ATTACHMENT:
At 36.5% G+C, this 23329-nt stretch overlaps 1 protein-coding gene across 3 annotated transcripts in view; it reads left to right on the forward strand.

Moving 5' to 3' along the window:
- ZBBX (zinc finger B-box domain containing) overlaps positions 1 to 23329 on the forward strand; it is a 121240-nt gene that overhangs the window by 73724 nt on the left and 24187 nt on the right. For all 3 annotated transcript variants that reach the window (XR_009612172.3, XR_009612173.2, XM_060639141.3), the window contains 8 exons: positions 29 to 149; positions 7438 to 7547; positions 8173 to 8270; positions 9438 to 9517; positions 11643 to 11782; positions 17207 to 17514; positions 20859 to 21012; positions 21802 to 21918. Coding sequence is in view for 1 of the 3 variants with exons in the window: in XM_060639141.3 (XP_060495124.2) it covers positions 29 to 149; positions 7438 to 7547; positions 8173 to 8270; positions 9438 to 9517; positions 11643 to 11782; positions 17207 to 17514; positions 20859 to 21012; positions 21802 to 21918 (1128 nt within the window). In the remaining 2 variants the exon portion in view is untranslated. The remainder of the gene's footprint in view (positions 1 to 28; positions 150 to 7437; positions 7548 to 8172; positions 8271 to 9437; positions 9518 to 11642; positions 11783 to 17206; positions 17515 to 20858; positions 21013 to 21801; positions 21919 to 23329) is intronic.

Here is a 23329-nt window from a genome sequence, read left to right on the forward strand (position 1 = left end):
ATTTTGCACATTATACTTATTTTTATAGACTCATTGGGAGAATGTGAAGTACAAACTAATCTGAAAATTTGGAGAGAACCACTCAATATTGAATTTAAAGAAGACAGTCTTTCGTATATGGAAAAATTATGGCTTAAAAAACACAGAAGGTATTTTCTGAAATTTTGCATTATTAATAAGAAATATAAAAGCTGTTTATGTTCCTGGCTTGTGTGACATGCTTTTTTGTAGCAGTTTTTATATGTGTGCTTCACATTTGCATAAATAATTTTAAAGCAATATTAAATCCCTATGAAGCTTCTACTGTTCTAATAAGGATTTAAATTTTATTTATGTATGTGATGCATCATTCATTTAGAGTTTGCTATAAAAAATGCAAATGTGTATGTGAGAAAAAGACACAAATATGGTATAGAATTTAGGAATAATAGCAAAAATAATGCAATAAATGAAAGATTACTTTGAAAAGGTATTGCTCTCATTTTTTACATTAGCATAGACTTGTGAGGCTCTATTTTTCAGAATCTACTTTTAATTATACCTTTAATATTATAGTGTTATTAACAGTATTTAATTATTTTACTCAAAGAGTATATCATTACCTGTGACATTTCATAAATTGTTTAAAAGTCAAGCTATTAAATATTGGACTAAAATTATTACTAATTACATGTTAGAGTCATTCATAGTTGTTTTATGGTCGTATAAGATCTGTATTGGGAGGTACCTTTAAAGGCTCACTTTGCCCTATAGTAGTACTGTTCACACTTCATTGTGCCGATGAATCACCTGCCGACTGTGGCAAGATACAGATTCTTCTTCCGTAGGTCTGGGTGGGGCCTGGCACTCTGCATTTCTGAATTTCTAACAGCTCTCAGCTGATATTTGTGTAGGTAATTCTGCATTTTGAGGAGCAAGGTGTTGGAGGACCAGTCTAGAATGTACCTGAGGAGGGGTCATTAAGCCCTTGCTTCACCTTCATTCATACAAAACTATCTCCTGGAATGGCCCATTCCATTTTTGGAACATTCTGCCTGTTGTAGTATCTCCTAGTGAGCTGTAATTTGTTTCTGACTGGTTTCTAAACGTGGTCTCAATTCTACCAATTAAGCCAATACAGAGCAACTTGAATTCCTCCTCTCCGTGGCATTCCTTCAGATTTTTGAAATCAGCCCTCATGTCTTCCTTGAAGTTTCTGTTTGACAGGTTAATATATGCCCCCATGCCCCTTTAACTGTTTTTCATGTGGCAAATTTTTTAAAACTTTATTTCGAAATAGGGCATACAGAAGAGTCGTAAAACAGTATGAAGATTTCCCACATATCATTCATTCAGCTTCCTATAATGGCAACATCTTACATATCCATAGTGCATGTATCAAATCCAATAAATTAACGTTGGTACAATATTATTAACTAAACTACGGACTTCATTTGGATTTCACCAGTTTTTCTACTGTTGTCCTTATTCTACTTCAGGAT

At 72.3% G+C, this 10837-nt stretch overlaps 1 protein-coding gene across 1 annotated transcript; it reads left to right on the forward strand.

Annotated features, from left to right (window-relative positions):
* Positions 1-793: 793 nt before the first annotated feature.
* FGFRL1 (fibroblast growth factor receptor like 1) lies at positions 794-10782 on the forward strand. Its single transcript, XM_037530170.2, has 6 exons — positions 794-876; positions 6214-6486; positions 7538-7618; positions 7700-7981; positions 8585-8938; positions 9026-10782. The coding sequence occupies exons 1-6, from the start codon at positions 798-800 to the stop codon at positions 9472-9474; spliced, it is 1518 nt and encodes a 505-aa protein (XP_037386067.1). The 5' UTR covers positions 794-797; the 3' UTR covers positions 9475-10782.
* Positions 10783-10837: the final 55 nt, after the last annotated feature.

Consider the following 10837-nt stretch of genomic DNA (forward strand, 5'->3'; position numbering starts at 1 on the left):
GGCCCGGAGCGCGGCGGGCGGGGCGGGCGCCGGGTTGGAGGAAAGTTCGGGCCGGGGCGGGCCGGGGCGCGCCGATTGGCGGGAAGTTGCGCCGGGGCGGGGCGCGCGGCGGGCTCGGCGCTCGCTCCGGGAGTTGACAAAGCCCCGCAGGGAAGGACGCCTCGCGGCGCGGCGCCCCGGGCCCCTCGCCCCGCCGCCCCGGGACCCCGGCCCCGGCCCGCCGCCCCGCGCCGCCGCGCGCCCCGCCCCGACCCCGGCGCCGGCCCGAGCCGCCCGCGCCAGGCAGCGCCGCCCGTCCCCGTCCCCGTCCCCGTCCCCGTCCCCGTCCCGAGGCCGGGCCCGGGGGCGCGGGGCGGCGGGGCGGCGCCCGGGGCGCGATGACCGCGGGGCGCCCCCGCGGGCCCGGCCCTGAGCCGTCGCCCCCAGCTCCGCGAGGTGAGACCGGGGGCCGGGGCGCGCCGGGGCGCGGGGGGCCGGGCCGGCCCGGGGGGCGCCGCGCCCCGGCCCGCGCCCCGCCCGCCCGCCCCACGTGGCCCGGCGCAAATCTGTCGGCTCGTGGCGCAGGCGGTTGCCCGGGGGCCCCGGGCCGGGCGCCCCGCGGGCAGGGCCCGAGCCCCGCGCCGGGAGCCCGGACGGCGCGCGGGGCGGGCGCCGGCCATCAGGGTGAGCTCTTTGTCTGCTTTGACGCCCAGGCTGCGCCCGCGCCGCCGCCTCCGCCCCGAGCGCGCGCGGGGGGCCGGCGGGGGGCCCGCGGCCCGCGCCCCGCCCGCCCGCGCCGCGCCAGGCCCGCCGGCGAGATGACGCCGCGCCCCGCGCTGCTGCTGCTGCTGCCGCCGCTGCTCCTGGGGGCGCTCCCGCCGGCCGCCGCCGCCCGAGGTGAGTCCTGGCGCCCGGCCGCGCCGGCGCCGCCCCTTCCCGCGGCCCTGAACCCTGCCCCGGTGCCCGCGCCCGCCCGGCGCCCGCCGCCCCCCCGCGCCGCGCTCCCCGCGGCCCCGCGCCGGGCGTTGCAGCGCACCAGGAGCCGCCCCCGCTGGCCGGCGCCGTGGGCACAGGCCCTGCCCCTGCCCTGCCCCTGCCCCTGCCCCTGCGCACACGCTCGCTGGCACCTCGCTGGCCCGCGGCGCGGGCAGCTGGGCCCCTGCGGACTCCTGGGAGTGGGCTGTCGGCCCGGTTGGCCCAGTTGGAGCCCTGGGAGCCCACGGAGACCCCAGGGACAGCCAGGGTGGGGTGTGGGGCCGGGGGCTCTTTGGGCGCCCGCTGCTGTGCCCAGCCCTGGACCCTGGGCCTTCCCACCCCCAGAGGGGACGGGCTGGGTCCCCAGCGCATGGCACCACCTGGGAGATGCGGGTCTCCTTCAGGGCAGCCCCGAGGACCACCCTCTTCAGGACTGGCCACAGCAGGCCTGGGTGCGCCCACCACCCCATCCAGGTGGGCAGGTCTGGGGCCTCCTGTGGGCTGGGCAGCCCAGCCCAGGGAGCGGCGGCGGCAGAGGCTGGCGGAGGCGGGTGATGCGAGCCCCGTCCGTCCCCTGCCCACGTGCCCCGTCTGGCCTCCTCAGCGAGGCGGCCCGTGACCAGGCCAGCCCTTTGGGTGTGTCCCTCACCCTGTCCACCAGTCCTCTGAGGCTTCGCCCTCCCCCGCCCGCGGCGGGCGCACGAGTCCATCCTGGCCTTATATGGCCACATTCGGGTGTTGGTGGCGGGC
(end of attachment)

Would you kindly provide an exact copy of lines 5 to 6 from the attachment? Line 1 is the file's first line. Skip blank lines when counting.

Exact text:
ATTTTGCACATTATACTTATTTTTATAGACTCATTGGGAGAATGTGAAGTACAAACTAATCTGAAAATTTGGAGAGAACCACTCAATATTGAATTTAAAGAAGACAGTCTTTCGTATATGGAAAAATTATGGCTTAAAAAACACAGAAGGTATTTTCTGAAATTTTGCATTATTAATAAGAAATATAAAAGCTGTTTATGTTCCTGGCTTGTGTGACATGCTTTTTTGTAGCAGTTTTTATATGTGTGCTTCACATTTGCATAAATAATTTTAAAGCAATATTAAATCCCTATGAAGCTTCTACTGTTCTAATAAGGATTTAAATTTTATTTATGTATGTGATGCATCATTCATTTAGAGTTTGCTATAAAAAATGCAAATGTGTATGTGAGAAAAAGACACAAATATGGTATAGAATTTAGGAATAATAGCAAAAATAATGCAATAAATGAAAGATTACTTTGAAAAGGTATTGCTCTCATTTTTTACATTAGCATAGACTTGTGAGGCTCTATTTTTCAGAATCTACTTTTAATTATACCTTTAATATTATAGTGTTATTAACAGTATTTAATTATTTTACTCAAAGAGTATATCATTACCTGTGACATTTCATAAATTGTTTAAAAGTCAAGCTATTAAATATTGGACTAAAATTATTACTAATTACATGTTAGAGTCATTCATAGTTGTTTTATGGTCGTATAAGATCTGTATTGGGAGGTACCTTTAAAGGCTCACTTTGCCCTATAGTAGTACTGTTCACACTTCATTGTGCCGATGAATCACCTGCCGACTGTGGCAAGATACAGATTCTTCTTCCGTAGGTCTGGGTGGGGCCTGGCACTCTGCATTTCTGAATTTCTAACAGCTCTCAGCTGATATTTGTGTAGGTAATTCTGCATTTTGAGGAGCAAGGTGTTGGAGGACCAGTCTAGAATGTACCTGAGGAGGGGTCATTAAGCCCTTGCTTCACCTTCATTCATACAAAACTATCTCCTGGAATGGCCCATTCCATTTTTGGAACATTCTGCCTGTTGTAGTATCTCCTAGTGAGCTGTAATTTGTTTCTGACTGGTTTCTAAACGTGGTCTCAATTCTACCAATTAAGCCAATACAGAGCAACTTGAATTCCTCCTCTCCGTGGCATTCCTTCAGATTTTTGAAATCAGCCCTCATGTCTTCCTTGAAGTTTCTGTTTGACAGGTTAATATATGCCCCCATGCCCCTTTAACTGTTTTTCATGTGGCAAATTTTTTAAAACTTTATTTCGAAATAGGGCATACAGAAGAGTCGTAAAACAGTATGAAGATTTCCCACATATCATTCATTCAGCTTCCTATAATGGCAACATCTTACATATCCATAGTGCATGTATCAAATCCAATAAATTAACGTTGGTACAATATTATTAACTAAACTACGGACTTCATTTGGATTTCACCAGTTTTTCTACTGTTGTCCTTATTCTACTTCAGGAT

At 72.3% G+C, this 10837-nt stretch overlaps 1 protein-coding gene across 1 annotated transcript; it reads left to right on the forward strand.